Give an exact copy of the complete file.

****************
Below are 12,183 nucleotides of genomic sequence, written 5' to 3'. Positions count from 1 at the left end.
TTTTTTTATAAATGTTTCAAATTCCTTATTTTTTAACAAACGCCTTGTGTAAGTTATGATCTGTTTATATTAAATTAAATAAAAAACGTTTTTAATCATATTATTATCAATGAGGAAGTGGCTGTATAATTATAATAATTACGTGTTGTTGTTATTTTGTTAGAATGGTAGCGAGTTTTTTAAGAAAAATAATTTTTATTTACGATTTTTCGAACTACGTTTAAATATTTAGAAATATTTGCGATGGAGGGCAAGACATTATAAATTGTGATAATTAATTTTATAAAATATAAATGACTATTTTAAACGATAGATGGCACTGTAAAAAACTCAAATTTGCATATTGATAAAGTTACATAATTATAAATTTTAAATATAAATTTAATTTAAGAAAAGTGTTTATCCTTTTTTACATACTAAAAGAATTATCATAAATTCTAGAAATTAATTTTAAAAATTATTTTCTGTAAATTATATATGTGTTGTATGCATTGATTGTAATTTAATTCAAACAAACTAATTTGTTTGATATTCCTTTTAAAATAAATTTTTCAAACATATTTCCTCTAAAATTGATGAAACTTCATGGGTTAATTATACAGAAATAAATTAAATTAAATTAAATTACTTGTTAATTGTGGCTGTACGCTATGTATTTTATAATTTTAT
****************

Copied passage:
Below are 12,183 nucleotides of genomic sequence, written 5' to 3'. Positions count from 1 at the left end.
TTTTTTTATAAATGTTTCAAATTCCTTATTTTTTAACAAACGCCTTGTGTAAGTTATGATCTGTTTATATTAAATTAAATAAAAAACGTTTTTAATCATATTATTATCAATGAGGAAGTGGCTGTATAATTATAATAATTACGTGTTGTTGTTATTTTGTTAGAATGGTAGCGAGTTTTTTAAGAAAAATAATTTTTATTTACGATTTTTCGAACTACGTTTAAATATTTAGAAATATTTGCGATGGAGGGCAAGACATTATAAATTGTGATAATTAATTTTATAAAATATAAATGACTATTTTAAACGATAGATGGCACTGTAAAAAACTCAAATTTGCATATTGATAAAGTTACATAATTATAAATTTTAAATATAAATTTAATTTAAGAAAAGTGTTTATCCTTTTTTACATACTAAAAGAATTATCATAAATTCTAGAAATTAATTTTAAAAATTATTTTCTGTAAATTATATATGTGTTGTATGCATTGATTGTAATTTAATTCAAACAAACTAATTTGTTTGATATTCCTTTTAAAATAAATTTTTCAAACATATTTCCTCTAAAATTGATGAAACTTCATGGGTTAATTATACAGAAATAAATTAAATTAAATTAAATTACTTGTTAATTGTGGCTGTACGCTATGTATTTTATAATTTTAT